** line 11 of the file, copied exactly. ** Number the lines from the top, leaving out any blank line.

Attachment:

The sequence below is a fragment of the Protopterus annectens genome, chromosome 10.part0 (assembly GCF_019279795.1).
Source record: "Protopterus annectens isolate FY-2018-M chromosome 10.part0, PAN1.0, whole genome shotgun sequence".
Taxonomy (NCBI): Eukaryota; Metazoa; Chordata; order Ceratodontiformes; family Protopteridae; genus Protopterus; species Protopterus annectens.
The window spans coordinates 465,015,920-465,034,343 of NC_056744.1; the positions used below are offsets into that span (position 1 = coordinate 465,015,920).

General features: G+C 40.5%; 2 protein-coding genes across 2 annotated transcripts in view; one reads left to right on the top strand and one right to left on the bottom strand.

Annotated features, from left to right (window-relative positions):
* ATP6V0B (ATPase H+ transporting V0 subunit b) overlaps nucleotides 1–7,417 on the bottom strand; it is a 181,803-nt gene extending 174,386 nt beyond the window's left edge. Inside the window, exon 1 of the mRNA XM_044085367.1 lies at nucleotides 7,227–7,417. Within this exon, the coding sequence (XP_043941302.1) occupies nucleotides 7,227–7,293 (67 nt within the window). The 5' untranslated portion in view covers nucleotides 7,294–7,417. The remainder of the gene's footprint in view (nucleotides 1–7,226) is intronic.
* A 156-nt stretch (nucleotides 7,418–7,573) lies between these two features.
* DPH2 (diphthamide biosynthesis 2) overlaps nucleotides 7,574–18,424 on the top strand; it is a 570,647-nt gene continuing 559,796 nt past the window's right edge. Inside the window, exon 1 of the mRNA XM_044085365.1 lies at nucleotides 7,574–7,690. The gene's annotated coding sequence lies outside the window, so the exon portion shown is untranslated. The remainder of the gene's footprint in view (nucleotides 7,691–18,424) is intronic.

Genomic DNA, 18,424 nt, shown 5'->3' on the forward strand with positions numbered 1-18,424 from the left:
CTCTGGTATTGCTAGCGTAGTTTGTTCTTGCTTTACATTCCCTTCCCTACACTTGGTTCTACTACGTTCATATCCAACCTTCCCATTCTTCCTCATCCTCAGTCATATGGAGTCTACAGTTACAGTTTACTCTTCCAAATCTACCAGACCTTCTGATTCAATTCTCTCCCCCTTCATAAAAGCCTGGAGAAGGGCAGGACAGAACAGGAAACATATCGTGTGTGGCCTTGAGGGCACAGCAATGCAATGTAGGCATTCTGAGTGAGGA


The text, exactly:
CTCTGGTATTGCTAGCGTAGTTTGTTCTTGCTTTACATTCCCTTCCCTACACTTGGTTCTACTACGTTCATATCCAACCTTCCCATTCTTCCTCATCCTCAGTCATATGGAGTCTACAGTTACAGTTTACTCTTCCAAATCTACCAGACCTTCTGATTCAATTCTCTCCCCCTTCATAAAAGCCTGGAGAAGGGCAGGACAGAACAGGAAACATATCGTGTGTGGCCTTGAGGGCACAGCAATGCAATGTAGGCATTCTGAGTGAGGA